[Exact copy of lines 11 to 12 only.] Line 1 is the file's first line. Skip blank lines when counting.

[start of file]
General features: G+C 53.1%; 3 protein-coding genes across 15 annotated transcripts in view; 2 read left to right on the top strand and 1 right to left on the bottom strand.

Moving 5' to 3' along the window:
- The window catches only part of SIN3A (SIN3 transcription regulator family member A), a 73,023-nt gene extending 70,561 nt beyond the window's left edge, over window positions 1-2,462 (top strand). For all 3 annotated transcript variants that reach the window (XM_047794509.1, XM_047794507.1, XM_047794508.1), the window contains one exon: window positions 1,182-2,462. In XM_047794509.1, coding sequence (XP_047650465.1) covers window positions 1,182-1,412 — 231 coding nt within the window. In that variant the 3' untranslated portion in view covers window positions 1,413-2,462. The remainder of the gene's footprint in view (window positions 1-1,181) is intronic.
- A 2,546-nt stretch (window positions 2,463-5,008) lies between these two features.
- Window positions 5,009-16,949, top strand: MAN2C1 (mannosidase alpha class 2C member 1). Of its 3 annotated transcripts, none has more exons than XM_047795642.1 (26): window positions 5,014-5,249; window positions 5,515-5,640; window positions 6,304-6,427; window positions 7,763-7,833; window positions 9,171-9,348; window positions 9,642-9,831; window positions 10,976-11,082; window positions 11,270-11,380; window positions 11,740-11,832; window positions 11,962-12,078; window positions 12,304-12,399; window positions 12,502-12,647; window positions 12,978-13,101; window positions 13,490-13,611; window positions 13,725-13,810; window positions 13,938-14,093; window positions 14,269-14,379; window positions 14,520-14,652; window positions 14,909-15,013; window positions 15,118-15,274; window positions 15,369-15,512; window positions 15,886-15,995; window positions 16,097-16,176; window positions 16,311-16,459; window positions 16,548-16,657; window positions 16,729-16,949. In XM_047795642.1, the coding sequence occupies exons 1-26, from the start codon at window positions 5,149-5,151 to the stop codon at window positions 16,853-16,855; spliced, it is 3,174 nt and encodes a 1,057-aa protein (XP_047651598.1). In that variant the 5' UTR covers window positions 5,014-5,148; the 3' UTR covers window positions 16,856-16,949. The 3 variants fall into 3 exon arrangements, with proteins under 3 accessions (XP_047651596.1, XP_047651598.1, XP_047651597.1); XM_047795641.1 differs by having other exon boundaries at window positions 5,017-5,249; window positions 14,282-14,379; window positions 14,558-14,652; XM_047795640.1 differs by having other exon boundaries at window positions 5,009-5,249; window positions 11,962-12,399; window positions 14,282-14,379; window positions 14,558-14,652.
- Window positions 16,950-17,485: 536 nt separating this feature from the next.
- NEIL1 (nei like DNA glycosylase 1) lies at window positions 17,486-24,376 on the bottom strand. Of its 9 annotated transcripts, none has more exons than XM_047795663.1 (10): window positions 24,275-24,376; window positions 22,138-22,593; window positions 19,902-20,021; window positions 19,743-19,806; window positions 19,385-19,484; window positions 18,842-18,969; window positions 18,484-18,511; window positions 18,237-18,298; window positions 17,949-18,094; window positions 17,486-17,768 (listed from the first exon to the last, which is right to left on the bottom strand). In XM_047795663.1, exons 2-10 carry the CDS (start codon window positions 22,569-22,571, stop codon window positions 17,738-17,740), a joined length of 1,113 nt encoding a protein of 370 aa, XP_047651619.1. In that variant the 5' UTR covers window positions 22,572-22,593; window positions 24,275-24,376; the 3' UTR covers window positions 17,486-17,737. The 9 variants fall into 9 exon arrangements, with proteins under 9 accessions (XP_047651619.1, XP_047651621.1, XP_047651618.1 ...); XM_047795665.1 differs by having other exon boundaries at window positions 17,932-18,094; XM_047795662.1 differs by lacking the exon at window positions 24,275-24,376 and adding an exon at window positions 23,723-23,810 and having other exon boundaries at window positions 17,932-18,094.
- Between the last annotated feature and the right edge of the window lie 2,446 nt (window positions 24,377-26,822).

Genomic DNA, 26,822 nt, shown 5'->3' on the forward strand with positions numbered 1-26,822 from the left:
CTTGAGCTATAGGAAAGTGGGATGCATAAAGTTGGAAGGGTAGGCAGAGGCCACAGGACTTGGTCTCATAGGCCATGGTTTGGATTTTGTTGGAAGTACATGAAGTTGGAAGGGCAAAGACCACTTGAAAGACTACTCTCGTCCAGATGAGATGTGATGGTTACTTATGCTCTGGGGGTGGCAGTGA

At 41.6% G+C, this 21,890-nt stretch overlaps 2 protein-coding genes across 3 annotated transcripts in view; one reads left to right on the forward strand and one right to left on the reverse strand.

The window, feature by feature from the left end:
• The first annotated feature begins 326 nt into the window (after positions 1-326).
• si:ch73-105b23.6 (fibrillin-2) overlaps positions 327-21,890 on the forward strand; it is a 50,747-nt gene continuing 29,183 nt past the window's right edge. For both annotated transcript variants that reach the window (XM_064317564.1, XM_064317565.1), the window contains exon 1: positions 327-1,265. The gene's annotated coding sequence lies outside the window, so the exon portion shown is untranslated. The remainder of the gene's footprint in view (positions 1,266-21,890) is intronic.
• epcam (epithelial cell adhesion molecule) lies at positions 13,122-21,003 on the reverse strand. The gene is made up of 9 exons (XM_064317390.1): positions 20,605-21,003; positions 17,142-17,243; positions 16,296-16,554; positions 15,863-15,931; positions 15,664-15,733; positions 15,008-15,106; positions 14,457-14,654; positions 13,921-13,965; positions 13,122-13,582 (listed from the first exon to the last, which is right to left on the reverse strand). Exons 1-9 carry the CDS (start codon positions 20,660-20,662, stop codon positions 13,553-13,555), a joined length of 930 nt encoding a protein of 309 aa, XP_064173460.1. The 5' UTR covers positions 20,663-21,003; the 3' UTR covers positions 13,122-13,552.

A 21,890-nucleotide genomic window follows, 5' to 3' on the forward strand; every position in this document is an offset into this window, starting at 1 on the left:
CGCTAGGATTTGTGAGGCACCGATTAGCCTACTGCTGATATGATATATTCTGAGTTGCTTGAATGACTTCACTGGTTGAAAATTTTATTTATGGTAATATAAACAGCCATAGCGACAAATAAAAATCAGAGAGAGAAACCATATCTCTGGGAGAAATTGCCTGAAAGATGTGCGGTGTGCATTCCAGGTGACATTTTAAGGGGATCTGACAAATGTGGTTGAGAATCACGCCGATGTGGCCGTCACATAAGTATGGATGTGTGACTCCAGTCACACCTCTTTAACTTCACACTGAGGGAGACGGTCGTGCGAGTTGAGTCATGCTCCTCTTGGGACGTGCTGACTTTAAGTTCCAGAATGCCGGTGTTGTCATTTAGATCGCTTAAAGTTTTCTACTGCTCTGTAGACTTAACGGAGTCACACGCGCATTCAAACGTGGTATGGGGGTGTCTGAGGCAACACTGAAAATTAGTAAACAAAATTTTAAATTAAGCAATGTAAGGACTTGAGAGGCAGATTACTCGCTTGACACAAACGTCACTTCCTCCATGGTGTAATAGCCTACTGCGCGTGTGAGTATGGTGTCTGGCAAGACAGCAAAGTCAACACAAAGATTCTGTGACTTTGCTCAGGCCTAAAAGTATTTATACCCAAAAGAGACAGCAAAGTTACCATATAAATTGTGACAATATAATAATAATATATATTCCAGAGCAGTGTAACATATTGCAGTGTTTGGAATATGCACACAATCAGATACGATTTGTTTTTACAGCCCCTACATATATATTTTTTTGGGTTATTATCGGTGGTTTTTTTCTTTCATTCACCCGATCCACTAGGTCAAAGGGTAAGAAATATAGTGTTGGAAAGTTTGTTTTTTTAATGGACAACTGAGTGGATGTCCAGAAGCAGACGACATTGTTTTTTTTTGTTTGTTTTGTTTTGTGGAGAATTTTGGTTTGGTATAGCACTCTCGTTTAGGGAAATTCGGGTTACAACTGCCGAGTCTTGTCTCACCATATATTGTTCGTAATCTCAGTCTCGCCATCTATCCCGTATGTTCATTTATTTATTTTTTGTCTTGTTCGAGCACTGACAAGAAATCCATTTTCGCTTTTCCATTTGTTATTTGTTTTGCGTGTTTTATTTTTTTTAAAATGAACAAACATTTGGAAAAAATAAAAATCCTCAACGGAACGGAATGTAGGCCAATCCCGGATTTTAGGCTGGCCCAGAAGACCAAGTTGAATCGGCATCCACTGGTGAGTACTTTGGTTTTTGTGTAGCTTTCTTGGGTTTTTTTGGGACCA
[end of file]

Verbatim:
At 41.6% G+C, this 21,890-nt stretch overlaps 2 protein-coding genes across 3 annotated transcripts in view; one reads left to right on the forward strand and one right to left on the reverse strand.

The window, feature by feature from the left end: